The Vancouver Wildlife League will hold its monthly members meeting on Wednesday, Nov. 6, at the WDFW Region 5 headquarters in Ridgefield. The meeting will run from 7 to 9 p.m., and the guest speaker will be Kevin Young. He will discuss the need for additional equipment for next year’s Special Kids Fishing Day at the Merwin Hatchery in July.
The public is welcome to attend.
Two more days left to dig razor clams on Long Beach
Long Beach razor clammers have two days left during the recent slate of digs on the peninsula. Low tides today and Friday will finalize the digs that started last Saturday.
The WDFW announced the digs last Thursday, after testing showed the calms were safe to eat.
“The health and safety of clam diggers is always our first concern, so we appreciate people’s patience while we worked with our partners at WDOH to confirm that these clams are safe to eat,” said Dan Ayers, the WDFW coastal shellfish manager in a news release. “We hope that everyone is able to get out and enjoy safe, productive digs at these beaches.”
The upcoming digs are scheduled for the following days and low tides:
• Oct. 31, Thursday, 9:50 p.m., -0.8 feet; Long Beach, Twin Harbors, Mocrocks
• Nov. 1, Friday, 10:38 p.m., -0.2 feet; Long Beach, Twin Harbors, Copalis
No digging is allowed before noon during these evening digs.
Clammers are reminded to pay close attention to the surf during night-time digs.
Clammers must do their own digging, and each participant must keep their clams separate. 15 razor clams a day are allowed, and the first 15 clams dug must be kept.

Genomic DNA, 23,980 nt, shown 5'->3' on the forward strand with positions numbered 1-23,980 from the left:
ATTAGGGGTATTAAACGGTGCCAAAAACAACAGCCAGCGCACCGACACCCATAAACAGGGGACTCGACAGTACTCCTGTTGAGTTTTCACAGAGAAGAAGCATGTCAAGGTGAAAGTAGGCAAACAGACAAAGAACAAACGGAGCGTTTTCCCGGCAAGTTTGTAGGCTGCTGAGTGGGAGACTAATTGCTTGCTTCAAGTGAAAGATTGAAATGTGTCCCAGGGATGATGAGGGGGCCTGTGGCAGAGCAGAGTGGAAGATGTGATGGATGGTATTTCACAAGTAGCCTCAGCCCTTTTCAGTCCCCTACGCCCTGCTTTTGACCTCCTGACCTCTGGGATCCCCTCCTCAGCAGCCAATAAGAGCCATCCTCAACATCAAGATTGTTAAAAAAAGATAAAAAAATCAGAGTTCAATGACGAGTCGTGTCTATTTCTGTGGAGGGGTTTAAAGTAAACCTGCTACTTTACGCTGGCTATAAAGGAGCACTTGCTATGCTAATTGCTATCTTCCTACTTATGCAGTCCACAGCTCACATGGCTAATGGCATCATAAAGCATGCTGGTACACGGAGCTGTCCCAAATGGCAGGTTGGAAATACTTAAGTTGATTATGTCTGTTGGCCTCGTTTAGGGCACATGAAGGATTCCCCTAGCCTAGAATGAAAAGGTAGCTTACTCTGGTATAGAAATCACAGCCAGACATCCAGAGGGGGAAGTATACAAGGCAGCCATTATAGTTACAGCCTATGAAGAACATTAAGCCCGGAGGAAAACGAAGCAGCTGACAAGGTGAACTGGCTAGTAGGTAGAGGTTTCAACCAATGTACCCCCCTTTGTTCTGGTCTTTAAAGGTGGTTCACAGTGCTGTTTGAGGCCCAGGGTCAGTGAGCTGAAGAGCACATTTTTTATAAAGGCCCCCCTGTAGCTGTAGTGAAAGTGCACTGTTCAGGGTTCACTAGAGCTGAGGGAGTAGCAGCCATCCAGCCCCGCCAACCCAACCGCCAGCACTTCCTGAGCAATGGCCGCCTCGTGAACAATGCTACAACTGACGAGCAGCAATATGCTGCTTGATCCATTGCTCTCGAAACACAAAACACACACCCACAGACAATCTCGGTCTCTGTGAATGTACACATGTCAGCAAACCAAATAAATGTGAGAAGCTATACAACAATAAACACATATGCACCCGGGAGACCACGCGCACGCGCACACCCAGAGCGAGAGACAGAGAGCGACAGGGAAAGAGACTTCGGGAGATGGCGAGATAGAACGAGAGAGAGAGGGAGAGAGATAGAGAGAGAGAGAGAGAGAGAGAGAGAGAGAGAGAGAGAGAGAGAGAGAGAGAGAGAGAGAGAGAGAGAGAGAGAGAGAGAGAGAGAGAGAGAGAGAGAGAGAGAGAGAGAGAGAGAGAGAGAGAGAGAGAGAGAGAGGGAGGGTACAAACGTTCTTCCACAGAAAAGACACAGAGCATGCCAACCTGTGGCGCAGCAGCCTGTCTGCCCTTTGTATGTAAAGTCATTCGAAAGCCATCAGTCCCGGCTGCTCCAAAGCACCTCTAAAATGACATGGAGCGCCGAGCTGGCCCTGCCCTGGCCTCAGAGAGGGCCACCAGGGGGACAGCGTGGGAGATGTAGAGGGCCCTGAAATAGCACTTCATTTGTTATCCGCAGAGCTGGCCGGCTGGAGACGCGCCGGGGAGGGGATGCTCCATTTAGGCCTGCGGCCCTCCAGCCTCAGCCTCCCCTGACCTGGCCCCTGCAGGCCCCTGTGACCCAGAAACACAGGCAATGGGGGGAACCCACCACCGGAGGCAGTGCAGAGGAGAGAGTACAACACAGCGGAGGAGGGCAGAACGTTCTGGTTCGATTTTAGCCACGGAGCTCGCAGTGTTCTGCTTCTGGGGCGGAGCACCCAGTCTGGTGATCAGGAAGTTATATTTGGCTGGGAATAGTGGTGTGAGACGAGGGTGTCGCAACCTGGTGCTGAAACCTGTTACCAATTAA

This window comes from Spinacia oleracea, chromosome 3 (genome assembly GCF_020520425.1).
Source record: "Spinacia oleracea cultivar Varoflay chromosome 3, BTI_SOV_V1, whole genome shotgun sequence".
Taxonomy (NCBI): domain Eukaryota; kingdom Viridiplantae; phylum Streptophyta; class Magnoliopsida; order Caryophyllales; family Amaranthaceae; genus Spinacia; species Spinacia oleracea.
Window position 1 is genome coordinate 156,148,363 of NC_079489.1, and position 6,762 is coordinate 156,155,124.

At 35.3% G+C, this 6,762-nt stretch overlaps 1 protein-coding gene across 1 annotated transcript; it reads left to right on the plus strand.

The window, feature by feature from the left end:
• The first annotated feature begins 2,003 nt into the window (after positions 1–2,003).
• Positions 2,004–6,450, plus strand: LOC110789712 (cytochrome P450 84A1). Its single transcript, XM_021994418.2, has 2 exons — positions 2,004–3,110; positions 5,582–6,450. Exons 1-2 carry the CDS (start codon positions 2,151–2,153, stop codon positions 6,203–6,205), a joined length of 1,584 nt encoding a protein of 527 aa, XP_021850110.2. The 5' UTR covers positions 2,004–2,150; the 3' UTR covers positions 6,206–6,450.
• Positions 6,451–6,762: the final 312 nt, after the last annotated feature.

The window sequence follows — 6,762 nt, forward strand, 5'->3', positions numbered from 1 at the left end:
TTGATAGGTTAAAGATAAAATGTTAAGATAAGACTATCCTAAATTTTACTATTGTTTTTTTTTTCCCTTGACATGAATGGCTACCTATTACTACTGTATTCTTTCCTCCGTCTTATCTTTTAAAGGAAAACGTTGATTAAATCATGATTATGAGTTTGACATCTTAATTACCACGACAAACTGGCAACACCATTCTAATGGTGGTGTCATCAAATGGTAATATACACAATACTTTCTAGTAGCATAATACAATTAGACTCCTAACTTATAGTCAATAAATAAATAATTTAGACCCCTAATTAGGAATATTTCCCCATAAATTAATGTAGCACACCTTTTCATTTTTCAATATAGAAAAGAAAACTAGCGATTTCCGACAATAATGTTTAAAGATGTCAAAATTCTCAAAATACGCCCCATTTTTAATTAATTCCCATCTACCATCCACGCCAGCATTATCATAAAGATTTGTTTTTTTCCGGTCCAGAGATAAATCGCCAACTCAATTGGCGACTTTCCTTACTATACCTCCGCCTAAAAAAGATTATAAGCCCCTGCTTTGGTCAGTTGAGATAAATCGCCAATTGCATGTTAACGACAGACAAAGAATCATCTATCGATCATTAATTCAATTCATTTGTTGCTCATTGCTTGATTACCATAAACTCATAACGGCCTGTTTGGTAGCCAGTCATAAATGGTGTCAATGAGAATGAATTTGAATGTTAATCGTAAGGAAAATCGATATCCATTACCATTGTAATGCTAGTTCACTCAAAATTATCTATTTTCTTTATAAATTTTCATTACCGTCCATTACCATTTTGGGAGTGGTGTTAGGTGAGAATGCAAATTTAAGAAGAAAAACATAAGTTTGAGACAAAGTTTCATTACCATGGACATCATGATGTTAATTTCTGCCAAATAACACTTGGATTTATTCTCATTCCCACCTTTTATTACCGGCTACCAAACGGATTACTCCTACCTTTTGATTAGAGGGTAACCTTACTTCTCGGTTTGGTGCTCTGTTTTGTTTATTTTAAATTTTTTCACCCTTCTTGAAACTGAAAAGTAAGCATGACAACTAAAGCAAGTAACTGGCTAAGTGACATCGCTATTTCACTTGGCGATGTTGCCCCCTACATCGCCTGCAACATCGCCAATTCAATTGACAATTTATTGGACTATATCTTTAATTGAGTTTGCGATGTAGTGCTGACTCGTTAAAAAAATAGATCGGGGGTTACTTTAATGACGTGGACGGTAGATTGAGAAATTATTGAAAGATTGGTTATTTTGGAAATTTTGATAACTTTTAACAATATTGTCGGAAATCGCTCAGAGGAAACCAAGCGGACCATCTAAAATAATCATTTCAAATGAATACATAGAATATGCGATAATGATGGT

More information can be found on WDFW’s razor clam webpage at https://wdfw.wa.gov/fishing/shellfish/razorclams/.
Fall Chinook fishing restricted on Oregon north coast rivers
Oregon fisheries managers have restricted fishing for fall Chinook on all north coast rivers due to poor returns of fish. These restrictions will run from the Necanicum River south to the Siuslaw River.
Starting on Nov. 1, fishing for Chinook salmon will be limited to areas downstream of the upper tidewater markers on each river. Only one chinook may be kept per day, and a total of only three fish will be allowed from Nov. 1 through the end of the year.
Catch rates have been very low for all these streams.
“We’ve had calls from many anglers that are concerned about the apparent low returns. These emergency actions will reduce the harvest of these fish to help ensure we see the escapement levels needed for these populations,” said Chris Knutsen, ODFW Northwest Watershed Manager in a news release. “We expect the fish that are currently present in the upper tidewater areas will move upstream with the rain and these closures will provide additional protection for those fish while we see how the rest of the run progresses.”
Fishing for Chinook remains open in the bays and estuaries, where fish will still be available for anglers.
These sections will remain open for other species, including steelhead. In most cases the closures will remain in place for the remainder of the year.
Visit the ODFW website for details.
Mt. Hood Meadows season pass deadline is Nov. 3
Those intending to ski Mt Hood Meadows this year should purchase their all-access season pass by the deadline, Nov. 3. The All Access Pass includes every day and night access to all lifts during the 2019-20 season.
Purchasing the pass before Nov. 3 will save skiers $310 dollars.
The Meadows Value Pass is also available through Sunday and will save snow enthusiasts an additional $100.
Meadows season passes are on sale now at the resort website SkiHood.com.